Richard Smith’s new paper doesn’t mention Graybill bristlecones, but once again, his paper does nothing more than discover what we already knew – that Graybill bristlecones have a HS shape. In the process, Smith amusingly discovers a “divergence” problem with lake sediments
Smith’s new paper describes the use of the methodology of his earlier paper to the “new” dataset used in McShane and Wyner 2010. Smith says that his earlier paper “used the NOAMER tree ring dataset, which consists of 70 temperature series constructed from tree rings for 581 years (1400-1980).” In the preceding post, I observed that the data set in question consisted of tree ring chronologies, which cannot be assumed to be “temperature series”.
The McShane-Wyner dataset considered by Smith consists of 93 Mann et al 2008 series that go back to 1000. Smith attributes the seeming instability of reconstructions to lake sediment records (observing that there are 12 within the dataset), pondering the possibility of “divergence” problems in lake sediments – a possibility that, according to Smith’s belief, had evaded the keen eye of paleos.
Smith defines divergence as follows:
Paleoclimatologists have coined the term “divergence” to describe cases in which the stationarity assumption appears to be breaking down within the timescale of observational data.
While this is a sensible definition, I’m not sure that this accurately characterizes its application by the Team, where the phenomenon is in practice limited to series that don’t go up. Smith’s definition would include series that go up too much. Rather than these examples being perceived as examples of “divergence”; they are welcomed by the Team.
The best known example of divergence concerns trees; see for example Briffa et al. 1998 or pages 48-52 of North et al. (2006). However, the problem does not (so far as is known) apply uniformly to all tree-ring proxies; the specific class of proxies for which it is known to be a problem are tree-ring latewood density records. However, most of the known records of this type go back no further than AD 1400; in particular, none of them are among the 93 proxies used in the present analysis (Dr. Michael Mann, personal communication). Therefore, it appears that the known divergence problem with tree rings is not responsible for the results in the present paper.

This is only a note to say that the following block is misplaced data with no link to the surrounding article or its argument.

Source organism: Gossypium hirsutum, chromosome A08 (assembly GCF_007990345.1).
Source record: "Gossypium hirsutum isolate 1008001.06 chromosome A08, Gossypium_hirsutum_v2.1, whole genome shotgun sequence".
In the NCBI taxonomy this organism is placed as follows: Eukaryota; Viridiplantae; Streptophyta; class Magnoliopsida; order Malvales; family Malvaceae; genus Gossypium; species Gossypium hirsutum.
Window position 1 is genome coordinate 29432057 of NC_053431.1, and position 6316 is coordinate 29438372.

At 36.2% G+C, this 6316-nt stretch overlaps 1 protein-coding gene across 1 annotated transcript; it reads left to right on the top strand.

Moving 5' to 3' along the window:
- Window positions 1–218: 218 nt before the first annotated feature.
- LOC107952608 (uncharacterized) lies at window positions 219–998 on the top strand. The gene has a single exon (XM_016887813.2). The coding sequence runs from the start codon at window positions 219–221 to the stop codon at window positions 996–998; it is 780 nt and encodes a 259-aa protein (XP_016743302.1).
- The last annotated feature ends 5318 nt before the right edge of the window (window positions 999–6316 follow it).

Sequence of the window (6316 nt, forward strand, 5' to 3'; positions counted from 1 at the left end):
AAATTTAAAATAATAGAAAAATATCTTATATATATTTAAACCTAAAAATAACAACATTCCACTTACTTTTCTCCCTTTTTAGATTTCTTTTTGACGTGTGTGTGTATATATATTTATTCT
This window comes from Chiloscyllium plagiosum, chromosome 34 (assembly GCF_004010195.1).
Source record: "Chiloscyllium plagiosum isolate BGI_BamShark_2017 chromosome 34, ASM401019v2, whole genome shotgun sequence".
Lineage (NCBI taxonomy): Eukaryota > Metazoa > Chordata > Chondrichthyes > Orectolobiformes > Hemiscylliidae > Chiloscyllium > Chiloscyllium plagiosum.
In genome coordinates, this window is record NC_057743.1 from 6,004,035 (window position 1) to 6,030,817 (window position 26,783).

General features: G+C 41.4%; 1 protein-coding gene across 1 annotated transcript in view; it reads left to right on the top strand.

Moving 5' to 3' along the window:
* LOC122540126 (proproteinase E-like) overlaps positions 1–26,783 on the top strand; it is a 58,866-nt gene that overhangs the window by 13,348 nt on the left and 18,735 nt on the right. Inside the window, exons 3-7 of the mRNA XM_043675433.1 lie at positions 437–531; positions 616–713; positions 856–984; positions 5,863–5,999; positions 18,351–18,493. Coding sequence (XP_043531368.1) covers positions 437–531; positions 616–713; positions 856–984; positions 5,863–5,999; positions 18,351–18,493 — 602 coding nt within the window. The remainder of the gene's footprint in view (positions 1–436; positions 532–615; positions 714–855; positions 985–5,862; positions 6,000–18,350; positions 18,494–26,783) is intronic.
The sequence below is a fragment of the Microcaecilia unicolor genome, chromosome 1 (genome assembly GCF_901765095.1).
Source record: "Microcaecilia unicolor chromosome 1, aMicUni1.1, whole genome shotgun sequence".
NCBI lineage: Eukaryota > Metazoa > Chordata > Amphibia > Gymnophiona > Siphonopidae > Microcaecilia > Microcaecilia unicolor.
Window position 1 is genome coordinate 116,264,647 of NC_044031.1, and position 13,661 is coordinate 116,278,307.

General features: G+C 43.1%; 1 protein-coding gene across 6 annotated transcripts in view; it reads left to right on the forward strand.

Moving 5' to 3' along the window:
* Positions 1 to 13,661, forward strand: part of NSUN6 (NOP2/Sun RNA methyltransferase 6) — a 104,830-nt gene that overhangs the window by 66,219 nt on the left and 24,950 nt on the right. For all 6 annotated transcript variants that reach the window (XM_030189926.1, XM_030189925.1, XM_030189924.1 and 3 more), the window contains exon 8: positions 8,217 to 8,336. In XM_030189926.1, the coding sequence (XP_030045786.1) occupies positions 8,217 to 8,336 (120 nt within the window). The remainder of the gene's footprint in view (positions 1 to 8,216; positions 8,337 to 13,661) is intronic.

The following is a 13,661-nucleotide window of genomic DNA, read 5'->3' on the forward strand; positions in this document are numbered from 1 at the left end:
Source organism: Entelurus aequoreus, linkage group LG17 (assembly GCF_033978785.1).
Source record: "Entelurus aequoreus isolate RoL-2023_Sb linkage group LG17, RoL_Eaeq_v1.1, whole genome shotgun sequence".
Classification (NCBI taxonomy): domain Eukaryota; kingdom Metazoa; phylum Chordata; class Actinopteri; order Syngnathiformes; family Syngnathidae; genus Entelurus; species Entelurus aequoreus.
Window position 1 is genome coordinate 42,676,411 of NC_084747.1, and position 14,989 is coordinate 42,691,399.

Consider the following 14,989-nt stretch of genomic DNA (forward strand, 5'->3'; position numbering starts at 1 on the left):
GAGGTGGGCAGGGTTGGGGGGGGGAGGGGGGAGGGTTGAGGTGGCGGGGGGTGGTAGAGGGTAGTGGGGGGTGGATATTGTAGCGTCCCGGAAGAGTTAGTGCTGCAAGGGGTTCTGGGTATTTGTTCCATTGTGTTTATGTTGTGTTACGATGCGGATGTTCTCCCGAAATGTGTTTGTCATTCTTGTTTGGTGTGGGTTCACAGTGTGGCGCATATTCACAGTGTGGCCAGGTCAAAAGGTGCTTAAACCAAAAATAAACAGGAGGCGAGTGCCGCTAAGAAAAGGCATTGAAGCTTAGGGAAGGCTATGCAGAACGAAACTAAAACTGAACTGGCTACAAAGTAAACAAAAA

Smith attributes the instability to lake sediments, of which there are 12 in the McShane-Wyner dataset, two of which, as CA readers are well aware, are upside-down Tiljander series, the modern portion of which is hugely contaminated by bridgebuilding and agriculture. Smith suggests that non-stationarity in lake sediment series might be a problem – noting that, to his knowledge, this possibility had not been previously considered.
To the best of my knowledge, no previous study has explicitly identified lake sediment records as subject to this problem, though with the benefit of hindsight, it seems obvious that lake sediment deposits in the late 20th century would be affected by anthropogenic activity other than increasing CO2.
Thousands of blog readers around the world are familiar with the fact that Mann used the modern (contaminated) portion of the Tiljander series, ironically upside down. Ross and I even went to the trouble of reporting this in a short comment in PNAS (not cited by Smith on this point.)
In this case, Smith is not complaining about the Tiljander sediments going up too much. Actually his complaint is the opposite. Some of the sediment series in the Mann 2008 data set have a pronounced medieval warm period.
Smith therefore examines a reduced dataset of 81 proxies using inverse regression on principal components and once again gets a characteristic HS shape – one that looks for all the world like the original Mann reconstruction.
There’s a simple reason. Smith once again has created a bristlecone reconstruction. The 81 series in the new data set include 18 Graybill bristlecone chronologies, ALL of which were in the 70-series NOAMER dataset of his previous paper.
Last time, Smith had 20 Graybill bristlecones out of 70. This time, the Graybill bristlecones constitute 18 of 81 series in the data set. Surprise, surprise, he gets the same answer.